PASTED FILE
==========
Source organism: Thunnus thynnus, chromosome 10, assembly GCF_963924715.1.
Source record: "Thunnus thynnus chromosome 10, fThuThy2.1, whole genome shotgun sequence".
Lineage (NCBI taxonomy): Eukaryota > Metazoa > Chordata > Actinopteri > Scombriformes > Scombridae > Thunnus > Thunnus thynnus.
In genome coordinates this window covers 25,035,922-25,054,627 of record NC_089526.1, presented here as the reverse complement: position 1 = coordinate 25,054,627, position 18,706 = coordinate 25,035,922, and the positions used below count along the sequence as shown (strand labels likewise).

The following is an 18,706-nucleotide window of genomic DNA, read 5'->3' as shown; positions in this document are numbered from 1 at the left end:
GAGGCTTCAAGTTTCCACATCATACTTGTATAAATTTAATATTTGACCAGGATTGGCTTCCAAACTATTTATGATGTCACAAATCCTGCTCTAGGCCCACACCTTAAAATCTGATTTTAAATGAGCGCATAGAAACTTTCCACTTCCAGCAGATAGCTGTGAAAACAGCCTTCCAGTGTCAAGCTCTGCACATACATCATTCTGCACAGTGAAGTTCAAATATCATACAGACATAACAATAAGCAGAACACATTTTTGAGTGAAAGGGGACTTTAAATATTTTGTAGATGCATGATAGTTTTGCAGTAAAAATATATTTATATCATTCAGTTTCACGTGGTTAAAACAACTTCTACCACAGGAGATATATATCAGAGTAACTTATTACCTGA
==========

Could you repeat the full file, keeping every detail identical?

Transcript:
Source organism: Thunnus thynnus, chromosome 10, assembly GCF_963924715.1.
Source record: "Thunnus thynnus chromosome 10, fThuThy2.1, whole genome shotgun sequence".
Lineage (NCBI taxonomy): Eukaryota > Metazoa > Chordata > Actinopteri > Scombriformes > Scombridae > Thunnus > Thunnus thynnus.
In genome coordinates this window covers 25,035,922-25,054,627 of record NC_089526.1, presented here as the reverse complement: position 1 = coordinate 25,054,627, position 18,706 = coordinate 25,035,922, and the positions used below count along the sequence as shown (strand labels likewise).

The following is an 18,706-nucleotide window of genomic DNA, read 5'->3' as shown; positions in this document are numbered from 1 at the left end:
GAGGCTTCAAGTTTCCACATCATACTTGTATAAATTTAATATTTGACCAGGATTGGCTTCCAAACTATTTATGATGTCACAAATCCTGCTCTAGGCCCACACCTTAAAATCTGATTTTAAATGAGCGCATAGAAACTTTCCACTTCCAGCAGATAGCTGTGAAAACAGCCTTCCAGTGTCAAGCTCTGCACATACATCATTCTGCACAGTGAAGTTCAAATATCATACAGACATAACAATAAGCAGAACACATTTTTGAGTGAAAGGGGACTTTAAATATTTTGTAGATGCATGATAGTTTTGCAGTAAAAATATATTTATATCATTCAGTTTCACGTGGTTAAAACAACTTCTACCACAGGAGATATATATCAGAGTAACTTATTACCTGA